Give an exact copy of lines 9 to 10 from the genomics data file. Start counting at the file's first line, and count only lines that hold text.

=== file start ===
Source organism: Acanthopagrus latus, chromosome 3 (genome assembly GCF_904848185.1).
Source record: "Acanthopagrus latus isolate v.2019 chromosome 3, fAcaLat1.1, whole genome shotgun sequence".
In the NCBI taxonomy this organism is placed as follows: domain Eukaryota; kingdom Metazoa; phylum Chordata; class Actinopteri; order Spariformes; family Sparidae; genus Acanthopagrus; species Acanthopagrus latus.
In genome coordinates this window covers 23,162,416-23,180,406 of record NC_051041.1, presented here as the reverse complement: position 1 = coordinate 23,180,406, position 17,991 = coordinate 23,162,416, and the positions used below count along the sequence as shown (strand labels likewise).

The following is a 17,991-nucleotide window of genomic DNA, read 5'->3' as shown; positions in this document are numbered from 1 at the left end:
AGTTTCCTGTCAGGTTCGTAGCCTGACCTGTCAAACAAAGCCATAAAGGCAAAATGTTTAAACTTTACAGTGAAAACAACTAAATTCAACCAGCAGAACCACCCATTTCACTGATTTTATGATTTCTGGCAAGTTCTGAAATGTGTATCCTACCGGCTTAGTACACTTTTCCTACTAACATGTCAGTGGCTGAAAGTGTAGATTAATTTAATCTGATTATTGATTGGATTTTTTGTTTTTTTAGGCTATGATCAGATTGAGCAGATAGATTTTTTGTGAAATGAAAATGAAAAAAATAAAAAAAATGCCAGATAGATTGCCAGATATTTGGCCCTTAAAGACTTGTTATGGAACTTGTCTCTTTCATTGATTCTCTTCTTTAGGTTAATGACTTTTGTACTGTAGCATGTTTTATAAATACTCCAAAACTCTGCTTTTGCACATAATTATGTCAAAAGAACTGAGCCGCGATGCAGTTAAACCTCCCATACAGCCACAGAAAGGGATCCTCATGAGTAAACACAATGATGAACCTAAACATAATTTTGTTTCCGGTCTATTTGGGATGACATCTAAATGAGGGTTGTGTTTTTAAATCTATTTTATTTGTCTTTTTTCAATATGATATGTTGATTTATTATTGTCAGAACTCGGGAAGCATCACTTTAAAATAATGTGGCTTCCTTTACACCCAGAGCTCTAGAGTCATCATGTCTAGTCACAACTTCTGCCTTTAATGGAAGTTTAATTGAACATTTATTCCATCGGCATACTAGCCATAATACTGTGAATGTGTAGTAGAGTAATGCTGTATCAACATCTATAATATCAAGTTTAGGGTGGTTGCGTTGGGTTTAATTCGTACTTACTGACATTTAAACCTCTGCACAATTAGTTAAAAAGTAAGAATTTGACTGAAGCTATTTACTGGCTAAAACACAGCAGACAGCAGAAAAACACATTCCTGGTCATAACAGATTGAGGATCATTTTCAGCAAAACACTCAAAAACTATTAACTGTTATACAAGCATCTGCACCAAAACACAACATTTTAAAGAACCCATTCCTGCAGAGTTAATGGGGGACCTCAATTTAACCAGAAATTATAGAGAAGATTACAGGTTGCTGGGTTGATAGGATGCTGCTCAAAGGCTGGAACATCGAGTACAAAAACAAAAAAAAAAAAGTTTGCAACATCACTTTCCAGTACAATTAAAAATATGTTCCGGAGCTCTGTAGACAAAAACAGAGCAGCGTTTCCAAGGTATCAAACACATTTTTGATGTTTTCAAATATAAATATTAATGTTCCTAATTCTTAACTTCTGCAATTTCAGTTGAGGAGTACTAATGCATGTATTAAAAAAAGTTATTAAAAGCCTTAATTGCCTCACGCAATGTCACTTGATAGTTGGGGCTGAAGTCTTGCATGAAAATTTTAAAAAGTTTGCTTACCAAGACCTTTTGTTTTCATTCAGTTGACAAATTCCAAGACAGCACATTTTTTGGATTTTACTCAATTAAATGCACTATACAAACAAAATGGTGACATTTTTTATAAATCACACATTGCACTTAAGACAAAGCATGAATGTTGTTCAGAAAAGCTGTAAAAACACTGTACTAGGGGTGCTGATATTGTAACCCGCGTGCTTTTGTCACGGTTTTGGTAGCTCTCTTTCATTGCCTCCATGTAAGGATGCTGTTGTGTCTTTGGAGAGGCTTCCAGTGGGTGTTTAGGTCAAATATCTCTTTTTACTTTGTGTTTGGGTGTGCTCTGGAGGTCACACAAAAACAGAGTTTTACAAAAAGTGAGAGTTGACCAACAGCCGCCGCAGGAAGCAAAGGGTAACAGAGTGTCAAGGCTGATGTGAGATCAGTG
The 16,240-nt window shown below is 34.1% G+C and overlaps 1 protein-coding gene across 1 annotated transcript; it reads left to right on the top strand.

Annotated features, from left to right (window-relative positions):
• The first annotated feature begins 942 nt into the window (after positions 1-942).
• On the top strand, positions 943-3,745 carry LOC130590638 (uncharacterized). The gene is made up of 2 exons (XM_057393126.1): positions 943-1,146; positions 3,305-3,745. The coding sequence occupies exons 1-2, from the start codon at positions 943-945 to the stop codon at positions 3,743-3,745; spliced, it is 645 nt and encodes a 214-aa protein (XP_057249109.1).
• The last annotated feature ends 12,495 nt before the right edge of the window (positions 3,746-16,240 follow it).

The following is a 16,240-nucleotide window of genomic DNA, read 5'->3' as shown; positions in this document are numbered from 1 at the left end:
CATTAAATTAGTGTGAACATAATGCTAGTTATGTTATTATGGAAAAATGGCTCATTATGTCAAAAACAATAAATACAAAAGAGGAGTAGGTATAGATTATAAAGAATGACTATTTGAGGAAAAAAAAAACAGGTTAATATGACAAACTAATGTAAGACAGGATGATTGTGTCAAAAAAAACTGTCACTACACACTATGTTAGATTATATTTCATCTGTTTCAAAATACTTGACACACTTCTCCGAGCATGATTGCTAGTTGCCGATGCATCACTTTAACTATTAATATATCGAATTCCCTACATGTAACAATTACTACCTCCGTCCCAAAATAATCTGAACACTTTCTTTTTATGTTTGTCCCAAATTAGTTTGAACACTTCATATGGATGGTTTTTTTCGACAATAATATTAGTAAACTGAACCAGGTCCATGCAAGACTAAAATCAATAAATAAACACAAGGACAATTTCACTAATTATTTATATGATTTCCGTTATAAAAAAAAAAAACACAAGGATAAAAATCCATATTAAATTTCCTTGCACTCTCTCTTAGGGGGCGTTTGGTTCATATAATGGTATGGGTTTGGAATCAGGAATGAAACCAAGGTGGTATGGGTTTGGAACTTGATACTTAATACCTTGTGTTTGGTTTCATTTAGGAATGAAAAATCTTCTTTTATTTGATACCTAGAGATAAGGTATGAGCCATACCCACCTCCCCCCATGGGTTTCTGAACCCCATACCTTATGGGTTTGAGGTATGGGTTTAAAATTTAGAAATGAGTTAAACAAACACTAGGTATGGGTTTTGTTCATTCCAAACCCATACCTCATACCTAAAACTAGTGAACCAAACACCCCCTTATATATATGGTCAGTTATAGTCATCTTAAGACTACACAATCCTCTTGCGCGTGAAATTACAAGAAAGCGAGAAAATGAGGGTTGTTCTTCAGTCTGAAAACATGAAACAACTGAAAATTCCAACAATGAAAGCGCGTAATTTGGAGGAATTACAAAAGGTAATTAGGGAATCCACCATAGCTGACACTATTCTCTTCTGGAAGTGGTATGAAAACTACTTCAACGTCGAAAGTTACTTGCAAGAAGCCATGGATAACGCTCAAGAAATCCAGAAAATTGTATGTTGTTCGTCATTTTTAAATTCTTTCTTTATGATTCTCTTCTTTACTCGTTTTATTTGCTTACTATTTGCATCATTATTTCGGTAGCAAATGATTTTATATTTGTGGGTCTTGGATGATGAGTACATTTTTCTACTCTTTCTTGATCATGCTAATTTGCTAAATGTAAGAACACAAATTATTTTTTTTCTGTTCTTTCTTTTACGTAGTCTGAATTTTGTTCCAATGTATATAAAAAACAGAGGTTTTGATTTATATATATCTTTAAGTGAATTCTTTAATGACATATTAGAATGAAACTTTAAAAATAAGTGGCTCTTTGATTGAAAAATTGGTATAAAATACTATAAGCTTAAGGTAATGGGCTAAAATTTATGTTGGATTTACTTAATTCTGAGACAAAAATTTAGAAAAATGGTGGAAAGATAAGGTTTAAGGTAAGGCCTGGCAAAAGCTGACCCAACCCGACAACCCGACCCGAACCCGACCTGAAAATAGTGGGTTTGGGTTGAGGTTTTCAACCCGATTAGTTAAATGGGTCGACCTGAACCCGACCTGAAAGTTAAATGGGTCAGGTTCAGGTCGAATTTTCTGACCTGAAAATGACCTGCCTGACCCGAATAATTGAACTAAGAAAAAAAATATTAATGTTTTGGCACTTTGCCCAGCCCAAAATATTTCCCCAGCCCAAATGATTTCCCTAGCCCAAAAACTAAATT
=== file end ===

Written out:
• The first annotated feature begins 942 nt into the window (after positions 1-942).
• On the top strand, positions 943-3,745 carry LOC130590638 (uncharacterized). The gene is made up of 2 exons (XM_057393126.1): positions 943-1,146; positions 3,305-3,745. The coding sequence occupies exons 1-2, from the start codon at positions 943-945 to the stop codon at positions 3,743-3,745; spliced, it is 645 nt and encodes a 214-aa protein (XP_057249109.1).